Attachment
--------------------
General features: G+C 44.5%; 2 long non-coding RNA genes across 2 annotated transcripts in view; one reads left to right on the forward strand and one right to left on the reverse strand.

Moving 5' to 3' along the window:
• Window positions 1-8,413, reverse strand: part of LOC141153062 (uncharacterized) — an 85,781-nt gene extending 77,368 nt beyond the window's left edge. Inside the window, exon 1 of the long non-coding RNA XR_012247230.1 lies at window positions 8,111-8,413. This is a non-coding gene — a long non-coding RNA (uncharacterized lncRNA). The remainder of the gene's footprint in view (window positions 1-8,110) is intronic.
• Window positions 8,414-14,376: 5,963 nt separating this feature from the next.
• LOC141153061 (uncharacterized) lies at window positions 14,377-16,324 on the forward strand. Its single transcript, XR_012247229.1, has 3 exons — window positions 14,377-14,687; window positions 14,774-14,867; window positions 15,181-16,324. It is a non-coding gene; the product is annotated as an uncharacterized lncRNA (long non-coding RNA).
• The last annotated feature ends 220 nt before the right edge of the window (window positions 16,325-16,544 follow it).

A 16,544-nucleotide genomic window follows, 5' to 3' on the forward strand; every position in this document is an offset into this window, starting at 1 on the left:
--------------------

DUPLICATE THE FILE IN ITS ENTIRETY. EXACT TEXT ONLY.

General features: G+C 44.5%; 2 long non-coding RNA genes across 2 annotated transcripts in view; one reads left to right on the forward strand and one right to left on the reverse strand.

Moving 5' to 3' along the window:
• Window positions 1-8,413, reverse strand: part of LOC141153062 (uncharacterized) — an 85,781-nt gene extending 77,368 nt beyond the window's left edge. Inside the window, exon 1 of the long non-coding RNA XR_012247230.1 lies at window positions 8,111-8,413. This is a non-coding gene — a long non-coding RNA (uncharacterized lncRNA). The remainder of the gene's footprint in view (window positions 1-8,110) is intronic.
• Window positions 8,414-14,376: 5,963 nt separating this feature from the next.
• LOC141153061 (uncharacterized) lies at window positions 14,377-16,324 on the forward strand. Its single transcript, XR_012247229.1, has 3 exons — window positions 14,377-14,687; window positions 14,774-14,867; window positions 15,181-16,324. It is a non-coding gene; the product is annotated as an uncharacterized lncRNA (long non-coding RNA).
• The last annotated feature ends 220 nt before the right edge of the window (window positions 16,325-16,544 follow it).

A 16,544-nucleotide genomic window follows, 5' to 3' on the forward strand; every position in this document is an offset into this window, starting at 1 on the left: